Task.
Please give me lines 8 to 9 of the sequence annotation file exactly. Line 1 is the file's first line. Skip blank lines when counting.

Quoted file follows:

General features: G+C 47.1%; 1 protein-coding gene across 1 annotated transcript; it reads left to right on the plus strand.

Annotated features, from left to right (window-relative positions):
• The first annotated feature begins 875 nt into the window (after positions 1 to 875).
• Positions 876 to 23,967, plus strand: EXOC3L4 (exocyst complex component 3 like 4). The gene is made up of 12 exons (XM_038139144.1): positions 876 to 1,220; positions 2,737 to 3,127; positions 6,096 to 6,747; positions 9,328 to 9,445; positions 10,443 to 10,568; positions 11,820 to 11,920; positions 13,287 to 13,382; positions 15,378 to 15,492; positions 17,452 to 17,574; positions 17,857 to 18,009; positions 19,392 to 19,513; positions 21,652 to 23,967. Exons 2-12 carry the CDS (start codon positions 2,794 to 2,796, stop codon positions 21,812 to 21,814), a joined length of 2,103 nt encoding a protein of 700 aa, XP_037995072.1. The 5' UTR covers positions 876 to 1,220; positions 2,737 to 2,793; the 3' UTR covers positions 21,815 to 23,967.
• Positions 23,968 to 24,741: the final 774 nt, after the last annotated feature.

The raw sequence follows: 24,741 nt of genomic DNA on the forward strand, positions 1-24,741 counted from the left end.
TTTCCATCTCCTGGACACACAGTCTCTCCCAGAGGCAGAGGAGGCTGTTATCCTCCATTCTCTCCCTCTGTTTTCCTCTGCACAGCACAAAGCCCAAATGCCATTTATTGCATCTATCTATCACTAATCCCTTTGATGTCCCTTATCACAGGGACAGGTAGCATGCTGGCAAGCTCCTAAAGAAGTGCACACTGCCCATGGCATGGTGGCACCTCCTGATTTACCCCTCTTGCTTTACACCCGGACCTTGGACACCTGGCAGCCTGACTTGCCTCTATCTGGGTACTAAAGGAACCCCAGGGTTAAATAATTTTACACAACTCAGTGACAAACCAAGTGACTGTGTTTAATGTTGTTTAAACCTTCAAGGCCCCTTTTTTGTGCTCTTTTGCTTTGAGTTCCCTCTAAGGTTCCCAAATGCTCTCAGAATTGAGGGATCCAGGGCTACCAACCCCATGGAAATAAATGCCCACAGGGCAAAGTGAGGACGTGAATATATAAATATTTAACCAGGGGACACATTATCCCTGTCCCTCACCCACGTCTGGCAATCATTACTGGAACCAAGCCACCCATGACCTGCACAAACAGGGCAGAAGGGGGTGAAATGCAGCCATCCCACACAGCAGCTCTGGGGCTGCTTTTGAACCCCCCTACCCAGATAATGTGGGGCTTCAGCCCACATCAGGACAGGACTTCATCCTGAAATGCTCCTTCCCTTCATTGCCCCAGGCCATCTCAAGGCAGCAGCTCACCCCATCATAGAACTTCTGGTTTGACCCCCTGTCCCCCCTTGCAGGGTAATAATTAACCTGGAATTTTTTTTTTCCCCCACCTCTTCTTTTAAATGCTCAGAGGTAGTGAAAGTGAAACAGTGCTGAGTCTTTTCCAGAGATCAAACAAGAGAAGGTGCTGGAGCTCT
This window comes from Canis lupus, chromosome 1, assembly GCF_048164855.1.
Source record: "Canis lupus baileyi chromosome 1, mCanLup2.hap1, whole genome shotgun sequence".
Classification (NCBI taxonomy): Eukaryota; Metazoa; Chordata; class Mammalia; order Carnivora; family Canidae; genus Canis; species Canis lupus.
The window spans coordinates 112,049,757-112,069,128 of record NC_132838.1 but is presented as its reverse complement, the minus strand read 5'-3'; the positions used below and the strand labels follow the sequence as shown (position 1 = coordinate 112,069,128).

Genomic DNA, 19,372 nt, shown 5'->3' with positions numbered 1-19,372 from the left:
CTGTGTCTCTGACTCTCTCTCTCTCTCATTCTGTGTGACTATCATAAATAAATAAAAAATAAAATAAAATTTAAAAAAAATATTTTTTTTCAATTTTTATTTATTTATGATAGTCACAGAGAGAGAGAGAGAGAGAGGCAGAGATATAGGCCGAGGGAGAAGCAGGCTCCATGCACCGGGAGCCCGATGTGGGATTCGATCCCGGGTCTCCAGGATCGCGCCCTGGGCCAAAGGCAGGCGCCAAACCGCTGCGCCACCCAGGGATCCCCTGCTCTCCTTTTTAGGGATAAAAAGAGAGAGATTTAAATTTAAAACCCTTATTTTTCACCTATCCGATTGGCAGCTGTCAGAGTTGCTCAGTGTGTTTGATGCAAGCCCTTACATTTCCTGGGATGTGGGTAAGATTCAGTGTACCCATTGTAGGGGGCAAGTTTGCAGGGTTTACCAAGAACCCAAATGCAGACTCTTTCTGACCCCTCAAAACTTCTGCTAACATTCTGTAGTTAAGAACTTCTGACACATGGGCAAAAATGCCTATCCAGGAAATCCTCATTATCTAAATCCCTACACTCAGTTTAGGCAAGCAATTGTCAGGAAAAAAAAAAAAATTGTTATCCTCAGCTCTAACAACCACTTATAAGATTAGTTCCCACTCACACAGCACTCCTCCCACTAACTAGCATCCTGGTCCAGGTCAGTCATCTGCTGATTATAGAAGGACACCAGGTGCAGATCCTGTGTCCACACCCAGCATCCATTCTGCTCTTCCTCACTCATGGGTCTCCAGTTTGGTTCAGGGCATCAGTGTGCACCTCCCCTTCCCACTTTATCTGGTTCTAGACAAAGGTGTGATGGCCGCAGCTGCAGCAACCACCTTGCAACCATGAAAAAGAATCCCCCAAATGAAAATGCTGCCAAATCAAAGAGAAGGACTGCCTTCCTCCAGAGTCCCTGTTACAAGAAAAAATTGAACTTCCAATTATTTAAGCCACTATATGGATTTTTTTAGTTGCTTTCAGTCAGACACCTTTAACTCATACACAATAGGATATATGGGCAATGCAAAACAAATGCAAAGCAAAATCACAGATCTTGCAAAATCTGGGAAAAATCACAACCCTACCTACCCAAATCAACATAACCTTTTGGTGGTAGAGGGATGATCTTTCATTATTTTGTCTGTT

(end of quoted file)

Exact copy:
This window comes from Canis lupus, chromosome 1, assembly GCF_048164855.1.
Source record: "Canis lupus baileyi chromosome 1, mCanLup2.hap1, whole genome shotgun sequence".